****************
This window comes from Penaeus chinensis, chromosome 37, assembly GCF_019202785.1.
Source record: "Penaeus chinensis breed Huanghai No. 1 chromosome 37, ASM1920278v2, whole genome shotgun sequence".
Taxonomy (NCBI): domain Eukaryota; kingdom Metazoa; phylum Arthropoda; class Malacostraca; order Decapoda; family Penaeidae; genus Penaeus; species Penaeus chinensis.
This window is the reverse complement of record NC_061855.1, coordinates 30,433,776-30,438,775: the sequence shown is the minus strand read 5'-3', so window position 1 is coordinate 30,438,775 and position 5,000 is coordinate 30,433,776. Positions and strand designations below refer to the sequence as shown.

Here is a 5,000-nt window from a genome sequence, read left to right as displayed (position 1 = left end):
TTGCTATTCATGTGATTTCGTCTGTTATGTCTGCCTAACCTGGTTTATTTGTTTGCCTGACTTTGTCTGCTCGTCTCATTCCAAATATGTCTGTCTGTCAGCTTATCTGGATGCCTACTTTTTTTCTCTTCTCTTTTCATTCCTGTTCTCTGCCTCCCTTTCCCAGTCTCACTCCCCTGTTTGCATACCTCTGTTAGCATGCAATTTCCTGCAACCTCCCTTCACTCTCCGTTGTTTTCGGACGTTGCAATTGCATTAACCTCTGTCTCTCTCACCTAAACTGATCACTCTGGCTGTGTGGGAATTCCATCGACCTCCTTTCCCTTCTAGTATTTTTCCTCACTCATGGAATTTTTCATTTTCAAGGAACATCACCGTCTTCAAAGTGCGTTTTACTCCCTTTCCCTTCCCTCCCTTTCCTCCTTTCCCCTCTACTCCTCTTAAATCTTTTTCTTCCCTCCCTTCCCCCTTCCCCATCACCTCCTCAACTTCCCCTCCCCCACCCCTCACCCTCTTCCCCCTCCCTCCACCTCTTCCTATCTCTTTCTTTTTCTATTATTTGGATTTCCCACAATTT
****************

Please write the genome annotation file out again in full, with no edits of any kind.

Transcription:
This window comes from Penaeus chinensis, chromosome 37, assembly GCF_019202785.1.
Source record: "Penaeus chinensis breed Huanghai No. 1 chromosome 37, ASM1920278v2, whole genome shotgun sequence".
Taxonomy (NCBI): domain Eukaryota; kingdom Metazoa; phylum Arthropoda; class Malacostraca; order Decapoda; family Penaeidae; genus Penaeus; species Penaeus chinensis.
This window is the reverse complement of record NC_061855.1, coordinates 30,433,776-30,438,775: the sequence shown is the minus strand read 5'-3', so window position 1 is coordinate 30,438,775 and position 5,000 is coordinate 30,433,776. Positions and strand designations below refer to the sequence as shown.

Here is a 5,000-nt window from a genome sequence, read left to right as displayed (position 1 = left end):
TTGCTATTCATGTGATTTCGTCTGTTATGTCTGCCTAACCTGGTTTATTTGTTTGCCTGACTTTGTCTGCTCGTCTCATTCCAAATATGTCTGTCTGTCAGCTTATCTGGATGCCTACTTTTTTTCTCTTCTCTTTTCATTCCTGTTCTCTGCCTCCCTTTCCCAGTCTCACTCCCCTGTTTGCATACCTCTGTTAGCATGCAATTTCCTGCAACCTCCCTTCACTCTCCGTTGTTTTCGGACGTTGCAATTGCATTAACCTCTGTCTCTCTCACCTAAACTGATCACTCTGGCTGTGTGGGAATTCCATCGACCTCCTTTCCCTTCTAGTATTTTTCCTCACTCATGGAATTTTTCATTTTCAAGGAACATCACCGTCTTCAAAGTGCGTTTTACTCCCTTTCCCTTCCCTCCCTTTCCTCCTTTCCCCTCTACTCCTCTTAAATCTTTTTCTTCCCTCCCTTCCCCCTTCCCCATCACCTCCTCAACTTCCCCTCCCCCACCCCTCACCCTCTTCCCCCTCCCTCCACCTCTTCCTATCTCTTTCTTTTTCTATTATTTGGATTTCCCACAATTT